Dat Dance Crew provides platform for hip-hop performance

One major draw for prospective Tulane students is the vibrancy of New Orleans and local arts. From the numerous art galleries spread throughout downtown to the annual New Orleans Jazz and Heritage Festival, the city is full of culture. Dance culture, however, is seen by some as moderately underrepresented in New Orleans.

Dat Dance Crew, a recreational and performing hip-hop dance team, wants to enliven the local dance scene. Junior Andrea Burns founded the group in spring 2015 and currently serves as the group’s president. Its next performance will be at 6:30 p.m. Tuesday in Brandt V.B. Dixon Hall.

Coming to New Orleans, Burns was disappointed to find the city lacked a strong hip-hop dance network.

“There’s maybe two or three studios in New Orleans, which is really small considering the population size and that [the city] is considered such a cultural center for the arts,” Burns said. “That was pretty devastating to me.”

Burns found while the dance studios in New Orleans are excellent, they tend to focus on modern and ballet over hip-hop. Additionally, they often lack the resources of dance studios in cities like New York, Burns’ hometown.

Hip-hop dance options on campus are similarly limited. Burns founded DDC as an alternative to Shockwave, Tulane’s competitive dance team, and Tulane Central City Dance Team, an organization that offers free dance classes to New Orleans youth. Burns said she believes that she and other students would benefit from a lower time commitment alternative that focused on hip-hop dance. DDC is more accepting of beginners and only meets for an hour and a half every Sunday to practice dance routines.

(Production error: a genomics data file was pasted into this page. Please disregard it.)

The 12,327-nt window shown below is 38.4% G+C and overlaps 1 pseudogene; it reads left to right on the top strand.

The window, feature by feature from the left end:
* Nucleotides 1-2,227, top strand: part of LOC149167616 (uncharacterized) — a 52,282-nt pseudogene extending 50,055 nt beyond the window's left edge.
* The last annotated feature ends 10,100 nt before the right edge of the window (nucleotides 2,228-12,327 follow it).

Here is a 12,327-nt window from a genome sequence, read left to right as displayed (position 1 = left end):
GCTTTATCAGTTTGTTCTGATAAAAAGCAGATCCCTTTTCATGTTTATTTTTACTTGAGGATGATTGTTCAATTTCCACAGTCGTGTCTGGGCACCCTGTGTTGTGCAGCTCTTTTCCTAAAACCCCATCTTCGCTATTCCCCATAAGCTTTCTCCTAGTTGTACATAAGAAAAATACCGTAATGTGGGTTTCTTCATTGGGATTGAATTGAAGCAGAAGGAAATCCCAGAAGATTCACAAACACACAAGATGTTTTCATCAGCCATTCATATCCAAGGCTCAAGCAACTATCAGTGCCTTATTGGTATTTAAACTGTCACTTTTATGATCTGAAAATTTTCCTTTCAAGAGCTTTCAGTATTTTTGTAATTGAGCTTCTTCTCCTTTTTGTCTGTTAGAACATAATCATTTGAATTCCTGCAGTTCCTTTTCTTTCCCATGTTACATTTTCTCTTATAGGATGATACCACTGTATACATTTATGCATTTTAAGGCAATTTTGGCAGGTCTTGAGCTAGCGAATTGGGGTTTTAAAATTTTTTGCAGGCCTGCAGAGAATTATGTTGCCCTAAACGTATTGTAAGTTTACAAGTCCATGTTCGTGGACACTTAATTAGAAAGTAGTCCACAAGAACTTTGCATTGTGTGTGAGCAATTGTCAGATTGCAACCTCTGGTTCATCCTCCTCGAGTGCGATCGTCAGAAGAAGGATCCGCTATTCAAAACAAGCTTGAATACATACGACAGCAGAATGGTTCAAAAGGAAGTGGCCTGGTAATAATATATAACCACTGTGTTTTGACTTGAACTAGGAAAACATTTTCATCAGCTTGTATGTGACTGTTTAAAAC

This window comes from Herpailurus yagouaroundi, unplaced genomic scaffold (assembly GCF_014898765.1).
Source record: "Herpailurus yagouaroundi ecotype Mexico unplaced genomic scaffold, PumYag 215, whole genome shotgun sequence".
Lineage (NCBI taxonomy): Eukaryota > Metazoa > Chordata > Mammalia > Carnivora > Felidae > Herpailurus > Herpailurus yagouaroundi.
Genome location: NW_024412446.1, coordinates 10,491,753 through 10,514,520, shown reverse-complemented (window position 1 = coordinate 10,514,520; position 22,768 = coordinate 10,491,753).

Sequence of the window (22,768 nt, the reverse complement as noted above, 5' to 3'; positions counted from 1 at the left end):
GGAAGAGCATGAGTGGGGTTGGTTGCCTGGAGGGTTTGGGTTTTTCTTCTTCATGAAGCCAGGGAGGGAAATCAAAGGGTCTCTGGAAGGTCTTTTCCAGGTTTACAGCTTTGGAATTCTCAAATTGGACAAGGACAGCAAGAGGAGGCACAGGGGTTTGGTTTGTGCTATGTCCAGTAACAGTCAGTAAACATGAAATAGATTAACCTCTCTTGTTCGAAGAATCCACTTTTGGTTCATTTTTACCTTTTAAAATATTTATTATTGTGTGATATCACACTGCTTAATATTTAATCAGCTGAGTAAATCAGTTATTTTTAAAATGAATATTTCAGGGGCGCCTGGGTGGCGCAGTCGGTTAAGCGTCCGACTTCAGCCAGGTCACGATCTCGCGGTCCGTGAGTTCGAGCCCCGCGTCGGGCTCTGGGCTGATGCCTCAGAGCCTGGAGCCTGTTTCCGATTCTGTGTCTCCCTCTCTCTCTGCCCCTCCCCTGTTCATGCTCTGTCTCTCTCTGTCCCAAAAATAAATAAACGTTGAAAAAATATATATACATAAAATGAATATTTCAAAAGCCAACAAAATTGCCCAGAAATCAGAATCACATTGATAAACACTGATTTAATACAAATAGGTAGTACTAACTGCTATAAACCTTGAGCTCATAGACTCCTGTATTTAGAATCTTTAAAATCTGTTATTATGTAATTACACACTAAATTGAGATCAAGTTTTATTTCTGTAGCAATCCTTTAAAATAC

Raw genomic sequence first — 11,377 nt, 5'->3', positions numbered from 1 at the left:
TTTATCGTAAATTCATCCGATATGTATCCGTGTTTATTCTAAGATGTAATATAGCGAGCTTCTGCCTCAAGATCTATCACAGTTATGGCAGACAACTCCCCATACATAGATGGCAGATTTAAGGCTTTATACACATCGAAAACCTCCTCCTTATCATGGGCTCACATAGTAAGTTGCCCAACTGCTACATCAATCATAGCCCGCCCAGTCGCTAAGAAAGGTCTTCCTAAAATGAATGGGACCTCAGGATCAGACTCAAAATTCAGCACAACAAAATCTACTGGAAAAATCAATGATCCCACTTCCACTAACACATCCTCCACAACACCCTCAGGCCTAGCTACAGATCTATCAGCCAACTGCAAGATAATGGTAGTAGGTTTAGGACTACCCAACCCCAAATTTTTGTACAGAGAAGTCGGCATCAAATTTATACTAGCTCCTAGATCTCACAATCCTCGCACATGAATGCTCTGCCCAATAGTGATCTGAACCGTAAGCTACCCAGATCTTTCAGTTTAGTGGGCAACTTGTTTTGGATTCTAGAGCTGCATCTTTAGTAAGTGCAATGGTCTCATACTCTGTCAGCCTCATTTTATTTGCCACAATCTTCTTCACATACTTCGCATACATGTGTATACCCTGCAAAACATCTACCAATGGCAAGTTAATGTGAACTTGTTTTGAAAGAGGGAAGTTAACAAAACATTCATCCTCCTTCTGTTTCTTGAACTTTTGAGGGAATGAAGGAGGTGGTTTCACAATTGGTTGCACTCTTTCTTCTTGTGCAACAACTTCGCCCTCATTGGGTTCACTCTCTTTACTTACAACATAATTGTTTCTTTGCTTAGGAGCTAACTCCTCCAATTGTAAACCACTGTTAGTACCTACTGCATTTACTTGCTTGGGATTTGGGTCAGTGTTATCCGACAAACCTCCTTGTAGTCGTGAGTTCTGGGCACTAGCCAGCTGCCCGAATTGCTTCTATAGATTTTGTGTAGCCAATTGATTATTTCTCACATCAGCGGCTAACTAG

The club may supplement dance classes at Tulane or provide a less stressful way to learn dance.

“Taking dance classes at Tulane is great, but they are a much bigger time and work commitment,” junior Dana Sarfaty said. “DDC is the perfect place to sharpen and practice my dance skills.”

Rehearsal is dedicated to preparing for performances, which occur twice per semester. One performance is live, and the other is filmed for promotional purposes.

DDC will perform with the African, jazz and Brazilian classes in Tulane’s dance department. In the future, DDC hopes to host its events besides joining Tulane events, but to do this, it needs to become more established.

“It would be amazing if the club grew bigger and stronger,” Sarfaty said. “I would like to see us perform more often at bigger venues and for the club to be well known around Tulane’s campus.”

The club, however, is already making an impact on the school’s dance culture. In addition to enlivening the dance scene on campus, Burns hopes to validate hip-hop as a form of dance.

“I think people think hip-hop is really great but don’t appreciate it as an art form the same way with ballet or modern,” Burns said. “That’s been something I’ve struggled with my entire life.”

Hip-hop dance, like modern dance and ballet, has a rich history and deep cultural roots. Its moves can be precise and carefully choreographed, but the style also adapts well to experimentation and freestyle. Virtually any body movement can be implemented into performance, creating a fun and accepting environment.

Because of the prevalence of hip-hop and pop songs in modern culture, Burns also believes that hip-hop can be more fun and relevant than other dance styles.

“I think that [hip-hop is] more fun because of the music you can dance to, and I think it’s much more of a relevant aspect of our culture, especially as millennials and the music that we listen to growing up,” Burns said.

Learning hip-hop doesn’t just have practical value in social situations. Burns also hopes to spread the joy of dance.

Auditions are held at the beginning of each semester. For more information, email Andrea Burns at [email protected].

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